Thursday, October 17, 2013
Super Lawyer William Conour Receives 10-Year Sentence For Bilking Clients Out Of $6.7 Million
Somone makes money peddling "Super Lawyer" status to Indiana lawyers, a badge trial lawyer William Conour gladly wore to sell his credibility to would-be clients. Unfortunately, at least 36 of his clients found out the hard way that he was a two-timing crook who stole as much as $6.7 million from funds he recovered for them to settle their personal injury claims in order to finance an opulent lifestyle for him and his trophy wife. The victims included widows, orphans and victims with long-term medical needs. Part of their money went to fund a large donation to the Robert McKinney School of Law in Indianapolis, whose atrium now bears his name.
Today, a federal judge sentenced him to 10 years in prison for his misdeeds. Federal prosecutors had urged Judge Richard Young to sentence him to 20 years in prison. Despite complaints made by clients and one of his former partners over a several year period, the Attorney Disciplinary Commission says it lacked the resources to take action against him until he was charged by federal prosecutors after the FBI concluded its investigation. Conour resigned his law license last year rather than defend his actions.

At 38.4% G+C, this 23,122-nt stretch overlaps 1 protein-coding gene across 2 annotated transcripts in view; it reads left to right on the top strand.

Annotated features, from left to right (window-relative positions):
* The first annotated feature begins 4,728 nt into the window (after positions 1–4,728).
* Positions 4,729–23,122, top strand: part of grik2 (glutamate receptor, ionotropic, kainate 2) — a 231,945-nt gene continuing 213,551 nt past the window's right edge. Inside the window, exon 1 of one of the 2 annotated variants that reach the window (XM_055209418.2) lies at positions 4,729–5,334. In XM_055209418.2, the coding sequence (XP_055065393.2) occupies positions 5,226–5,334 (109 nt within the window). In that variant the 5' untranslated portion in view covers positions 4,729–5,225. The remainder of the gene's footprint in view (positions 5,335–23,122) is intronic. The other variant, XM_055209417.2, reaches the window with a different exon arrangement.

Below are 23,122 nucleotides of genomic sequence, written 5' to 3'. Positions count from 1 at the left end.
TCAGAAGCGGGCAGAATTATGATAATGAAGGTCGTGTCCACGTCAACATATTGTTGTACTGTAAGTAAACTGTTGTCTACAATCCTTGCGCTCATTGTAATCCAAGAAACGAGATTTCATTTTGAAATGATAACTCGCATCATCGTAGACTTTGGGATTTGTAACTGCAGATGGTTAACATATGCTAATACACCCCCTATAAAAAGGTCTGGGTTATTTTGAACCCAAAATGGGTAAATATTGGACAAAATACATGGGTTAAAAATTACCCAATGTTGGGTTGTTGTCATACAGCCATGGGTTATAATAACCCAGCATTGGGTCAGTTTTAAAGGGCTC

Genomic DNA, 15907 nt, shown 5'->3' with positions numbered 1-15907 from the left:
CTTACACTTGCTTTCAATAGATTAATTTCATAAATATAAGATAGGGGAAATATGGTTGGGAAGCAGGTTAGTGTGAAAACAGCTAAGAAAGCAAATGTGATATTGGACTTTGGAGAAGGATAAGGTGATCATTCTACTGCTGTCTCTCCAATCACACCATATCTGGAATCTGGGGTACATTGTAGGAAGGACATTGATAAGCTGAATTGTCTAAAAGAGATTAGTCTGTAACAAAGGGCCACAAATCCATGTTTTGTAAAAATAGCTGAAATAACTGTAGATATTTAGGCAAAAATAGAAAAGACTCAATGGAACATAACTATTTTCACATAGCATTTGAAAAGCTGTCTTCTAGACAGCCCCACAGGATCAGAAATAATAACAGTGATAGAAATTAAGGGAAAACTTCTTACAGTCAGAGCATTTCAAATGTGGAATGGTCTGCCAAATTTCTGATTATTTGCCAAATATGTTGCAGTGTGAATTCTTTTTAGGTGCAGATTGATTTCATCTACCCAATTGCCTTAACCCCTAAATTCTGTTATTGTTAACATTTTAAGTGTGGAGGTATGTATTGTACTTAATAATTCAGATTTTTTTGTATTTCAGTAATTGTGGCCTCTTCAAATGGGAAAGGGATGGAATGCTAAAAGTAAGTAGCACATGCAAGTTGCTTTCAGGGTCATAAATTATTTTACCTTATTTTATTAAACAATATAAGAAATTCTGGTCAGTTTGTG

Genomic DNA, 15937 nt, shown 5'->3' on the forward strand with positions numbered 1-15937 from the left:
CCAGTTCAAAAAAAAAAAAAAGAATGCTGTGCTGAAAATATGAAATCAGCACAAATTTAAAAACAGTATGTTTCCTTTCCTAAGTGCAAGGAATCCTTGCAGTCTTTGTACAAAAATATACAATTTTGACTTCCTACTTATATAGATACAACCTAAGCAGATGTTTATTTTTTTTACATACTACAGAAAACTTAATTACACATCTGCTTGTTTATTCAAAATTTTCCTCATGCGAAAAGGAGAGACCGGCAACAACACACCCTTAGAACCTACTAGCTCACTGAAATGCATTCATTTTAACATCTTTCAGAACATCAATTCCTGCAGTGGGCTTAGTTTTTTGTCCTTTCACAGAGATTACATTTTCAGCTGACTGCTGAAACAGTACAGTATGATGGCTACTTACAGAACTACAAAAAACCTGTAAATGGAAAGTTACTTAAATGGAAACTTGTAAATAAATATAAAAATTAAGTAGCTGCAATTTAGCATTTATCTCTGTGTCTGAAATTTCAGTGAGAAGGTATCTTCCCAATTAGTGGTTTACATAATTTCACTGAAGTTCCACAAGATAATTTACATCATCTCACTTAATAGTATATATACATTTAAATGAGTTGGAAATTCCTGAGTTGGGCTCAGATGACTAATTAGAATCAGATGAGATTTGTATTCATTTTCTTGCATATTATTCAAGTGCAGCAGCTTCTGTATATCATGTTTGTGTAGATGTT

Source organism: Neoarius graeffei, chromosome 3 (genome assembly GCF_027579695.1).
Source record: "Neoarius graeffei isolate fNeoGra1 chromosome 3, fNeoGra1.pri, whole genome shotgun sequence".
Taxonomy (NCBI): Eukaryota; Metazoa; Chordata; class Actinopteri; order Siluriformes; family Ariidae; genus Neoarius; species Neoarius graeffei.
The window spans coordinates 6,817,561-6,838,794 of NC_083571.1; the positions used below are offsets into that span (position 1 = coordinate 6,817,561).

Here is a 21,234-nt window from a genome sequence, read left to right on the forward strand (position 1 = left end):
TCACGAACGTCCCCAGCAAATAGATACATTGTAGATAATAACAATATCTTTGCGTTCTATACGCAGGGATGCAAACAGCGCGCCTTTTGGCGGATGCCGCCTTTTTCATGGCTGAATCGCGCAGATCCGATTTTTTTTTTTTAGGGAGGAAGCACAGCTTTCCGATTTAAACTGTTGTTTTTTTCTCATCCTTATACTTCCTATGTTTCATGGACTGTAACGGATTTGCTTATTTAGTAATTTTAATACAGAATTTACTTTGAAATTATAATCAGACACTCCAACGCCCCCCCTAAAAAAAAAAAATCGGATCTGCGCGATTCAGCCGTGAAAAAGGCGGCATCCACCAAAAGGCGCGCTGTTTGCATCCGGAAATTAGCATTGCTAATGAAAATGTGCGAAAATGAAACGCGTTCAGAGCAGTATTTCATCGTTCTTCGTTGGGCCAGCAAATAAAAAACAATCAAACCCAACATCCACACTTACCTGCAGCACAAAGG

Consider yourself warned. Whenever you see an Indianapolis area lawyer boasting that he or she is a "Super Lawyer," it means absolutely nothing other than they know how to play the game to get the publisher of the publication to bestow that designation on them. It in no way reflects on their competence or integrity as a lawyer, and it's no more reliable than some of those private rating services on which people waste time and money; it's merely the opinion of a very small sampling of people who participate in their annual survey.
The practice of attorneys being allowed to use this meaningless designation in their advertising should be barred under the rules as misleading and deceptive, but it's not. Indiana is not alone in allowing the "Super Lawyer" designation, which is always carried out by a publishing company that makes money selling advertising to attorneys who seek the self-serving designation. Time and time again throughout the country there have been so-called Super Lawyers busted for committing the most dastardly of deeds. Vanity is not a virtue. Just remember that.
[NOTE: An earlier version attributed the Super Lawyer list publication to IBJ Publishing Corp. Editor Greg Andrews says the publisher "has no business connection to Super Lawyers and don't peddle anything related to Super Lawyer status." I apologize for the error. It has been brought to my attention that is actually distributed through Indianapolis Monthly, which is a publication of Indianapolis-based Emmis Communications.